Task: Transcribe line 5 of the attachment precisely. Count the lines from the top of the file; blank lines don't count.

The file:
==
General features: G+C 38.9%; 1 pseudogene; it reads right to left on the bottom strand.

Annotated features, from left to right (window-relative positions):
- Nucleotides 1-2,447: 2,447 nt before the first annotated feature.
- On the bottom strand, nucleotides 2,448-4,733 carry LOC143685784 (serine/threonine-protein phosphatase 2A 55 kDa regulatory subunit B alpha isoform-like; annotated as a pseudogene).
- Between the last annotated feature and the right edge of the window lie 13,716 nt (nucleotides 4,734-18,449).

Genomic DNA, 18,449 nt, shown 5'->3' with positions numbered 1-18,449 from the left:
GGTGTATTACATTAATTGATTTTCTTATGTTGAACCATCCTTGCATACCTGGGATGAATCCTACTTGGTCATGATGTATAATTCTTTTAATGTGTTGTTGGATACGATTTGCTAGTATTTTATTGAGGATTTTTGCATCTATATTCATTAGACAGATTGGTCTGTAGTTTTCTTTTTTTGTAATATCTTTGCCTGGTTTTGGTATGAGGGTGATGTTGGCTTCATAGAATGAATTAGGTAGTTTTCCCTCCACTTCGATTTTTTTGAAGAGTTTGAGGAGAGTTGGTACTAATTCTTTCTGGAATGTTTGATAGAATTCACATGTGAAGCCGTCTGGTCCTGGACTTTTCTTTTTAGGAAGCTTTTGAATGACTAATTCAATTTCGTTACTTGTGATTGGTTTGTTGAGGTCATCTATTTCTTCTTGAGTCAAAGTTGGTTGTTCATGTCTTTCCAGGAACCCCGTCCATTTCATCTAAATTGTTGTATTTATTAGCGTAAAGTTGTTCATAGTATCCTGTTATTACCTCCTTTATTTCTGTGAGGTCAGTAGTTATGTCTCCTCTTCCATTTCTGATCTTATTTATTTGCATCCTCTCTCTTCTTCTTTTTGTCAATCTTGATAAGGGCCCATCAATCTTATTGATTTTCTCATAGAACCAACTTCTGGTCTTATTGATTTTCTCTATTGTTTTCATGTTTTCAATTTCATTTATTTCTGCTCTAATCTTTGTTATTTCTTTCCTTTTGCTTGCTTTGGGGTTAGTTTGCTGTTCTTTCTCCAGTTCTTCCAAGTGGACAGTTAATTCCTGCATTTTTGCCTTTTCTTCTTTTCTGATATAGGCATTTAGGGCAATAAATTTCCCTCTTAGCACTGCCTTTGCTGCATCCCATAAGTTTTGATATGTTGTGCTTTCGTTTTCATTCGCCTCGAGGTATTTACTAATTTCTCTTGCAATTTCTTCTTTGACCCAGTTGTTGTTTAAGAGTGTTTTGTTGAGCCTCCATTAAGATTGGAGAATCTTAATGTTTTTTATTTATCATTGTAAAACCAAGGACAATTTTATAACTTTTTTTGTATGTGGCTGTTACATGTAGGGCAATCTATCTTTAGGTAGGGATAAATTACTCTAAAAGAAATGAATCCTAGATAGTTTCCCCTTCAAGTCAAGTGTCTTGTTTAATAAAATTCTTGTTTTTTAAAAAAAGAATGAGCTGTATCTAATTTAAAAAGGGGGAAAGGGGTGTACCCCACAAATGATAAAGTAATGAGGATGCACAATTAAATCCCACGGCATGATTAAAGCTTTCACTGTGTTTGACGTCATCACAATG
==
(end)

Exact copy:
- Between the last annotated feature and the right edge of the window lie 13,716 nt (nucleotides 4,734-18,449).